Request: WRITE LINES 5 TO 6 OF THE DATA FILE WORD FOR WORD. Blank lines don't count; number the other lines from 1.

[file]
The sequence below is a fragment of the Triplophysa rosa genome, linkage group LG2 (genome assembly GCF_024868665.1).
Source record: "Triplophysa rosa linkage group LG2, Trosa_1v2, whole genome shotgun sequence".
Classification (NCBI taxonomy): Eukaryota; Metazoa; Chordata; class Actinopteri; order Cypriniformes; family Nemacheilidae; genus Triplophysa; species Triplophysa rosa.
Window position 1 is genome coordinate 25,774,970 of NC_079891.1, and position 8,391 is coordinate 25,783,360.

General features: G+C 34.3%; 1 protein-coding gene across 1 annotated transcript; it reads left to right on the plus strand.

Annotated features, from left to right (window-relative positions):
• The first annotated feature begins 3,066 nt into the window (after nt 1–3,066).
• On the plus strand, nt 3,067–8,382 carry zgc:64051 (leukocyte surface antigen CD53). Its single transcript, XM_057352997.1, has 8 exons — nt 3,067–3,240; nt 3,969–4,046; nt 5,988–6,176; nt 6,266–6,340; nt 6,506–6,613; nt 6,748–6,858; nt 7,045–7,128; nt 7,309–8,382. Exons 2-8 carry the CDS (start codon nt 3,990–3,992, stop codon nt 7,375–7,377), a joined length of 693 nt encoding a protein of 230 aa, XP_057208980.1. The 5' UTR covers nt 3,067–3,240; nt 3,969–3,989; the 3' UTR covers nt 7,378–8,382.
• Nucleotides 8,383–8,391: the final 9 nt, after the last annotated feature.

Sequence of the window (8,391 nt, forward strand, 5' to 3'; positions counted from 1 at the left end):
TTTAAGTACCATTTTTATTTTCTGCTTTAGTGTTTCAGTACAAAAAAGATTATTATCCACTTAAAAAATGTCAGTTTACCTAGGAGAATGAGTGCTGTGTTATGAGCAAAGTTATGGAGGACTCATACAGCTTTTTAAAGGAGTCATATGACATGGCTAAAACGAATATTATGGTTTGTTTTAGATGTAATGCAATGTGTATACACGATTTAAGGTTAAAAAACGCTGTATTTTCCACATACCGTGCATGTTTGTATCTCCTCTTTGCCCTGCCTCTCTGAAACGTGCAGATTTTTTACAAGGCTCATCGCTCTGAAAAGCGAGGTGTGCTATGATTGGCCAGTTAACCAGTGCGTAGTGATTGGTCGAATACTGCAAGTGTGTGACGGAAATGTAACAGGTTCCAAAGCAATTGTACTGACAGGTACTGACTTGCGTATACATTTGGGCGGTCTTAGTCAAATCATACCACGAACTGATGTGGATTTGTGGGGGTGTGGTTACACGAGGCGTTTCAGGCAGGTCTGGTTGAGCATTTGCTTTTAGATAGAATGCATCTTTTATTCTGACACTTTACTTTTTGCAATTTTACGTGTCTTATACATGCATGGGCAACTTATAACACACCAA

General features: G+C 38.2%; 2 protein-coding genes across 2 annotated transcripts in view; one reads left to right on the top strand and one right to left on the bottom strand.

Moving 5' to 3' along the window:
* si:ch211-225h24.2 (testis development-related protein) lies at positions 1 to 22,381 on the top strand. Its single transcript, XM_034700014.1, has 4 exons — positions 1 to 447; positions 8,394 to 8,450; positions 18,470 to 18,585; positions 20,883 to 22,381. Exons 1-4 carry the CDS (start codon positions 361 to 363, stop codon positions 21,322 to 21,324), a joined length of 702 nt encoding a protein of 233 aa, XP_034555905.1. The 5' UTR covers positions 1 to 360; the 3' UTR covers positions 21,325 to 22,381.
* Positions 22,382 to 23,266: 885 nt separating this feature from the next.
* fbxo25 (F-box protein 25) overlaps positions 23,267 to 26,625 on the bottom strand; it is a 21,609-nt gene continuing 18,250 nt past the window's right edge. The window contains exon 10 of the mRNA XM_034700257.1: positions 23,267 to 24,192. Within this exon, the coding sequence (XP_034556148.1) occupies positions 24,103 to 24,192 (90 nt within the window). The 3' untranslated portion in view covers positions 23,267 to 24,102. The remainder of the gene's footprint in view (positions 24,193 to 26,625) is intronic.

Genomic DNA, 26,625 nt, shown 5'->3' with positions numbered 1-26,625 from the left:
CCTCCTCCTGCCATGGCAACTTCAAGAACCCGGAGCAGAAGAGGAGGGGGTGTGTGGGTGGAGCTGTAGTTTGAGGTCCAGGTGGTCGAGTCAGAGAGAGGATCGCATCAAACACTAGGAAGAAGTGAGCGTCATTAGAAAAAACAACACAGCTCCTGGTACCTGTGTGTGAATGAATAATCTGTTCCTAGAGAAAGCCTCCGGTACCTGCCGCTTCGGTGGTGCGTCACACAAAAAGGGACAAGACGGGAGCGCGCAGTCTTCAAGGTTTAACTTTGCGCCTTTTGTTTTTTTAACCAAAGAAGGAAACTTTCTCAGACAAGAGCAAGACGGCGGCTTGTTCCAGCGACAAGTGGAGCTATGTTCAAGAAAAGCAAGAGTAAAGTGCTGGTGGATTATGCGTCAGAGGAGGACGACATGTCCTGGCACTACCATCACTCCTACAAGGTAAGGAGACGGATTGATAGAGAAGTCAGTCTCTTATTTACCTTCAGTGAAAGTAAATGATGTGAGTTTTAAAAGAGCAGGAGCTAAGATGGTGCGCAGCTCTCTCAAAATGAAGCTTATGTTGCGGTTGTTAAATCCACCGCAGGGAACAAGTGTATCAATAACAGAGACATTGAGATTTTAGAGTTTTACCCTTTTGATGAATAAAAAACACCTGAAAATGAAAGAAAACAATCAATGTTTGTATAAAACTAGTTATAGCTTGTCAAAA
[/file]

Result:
General features: G+C 34.3%; 1 protein-coding gene across 1 annotated transcript; it reads left to right on the plus strand.

Annotated features, from left to right (window-relative positions):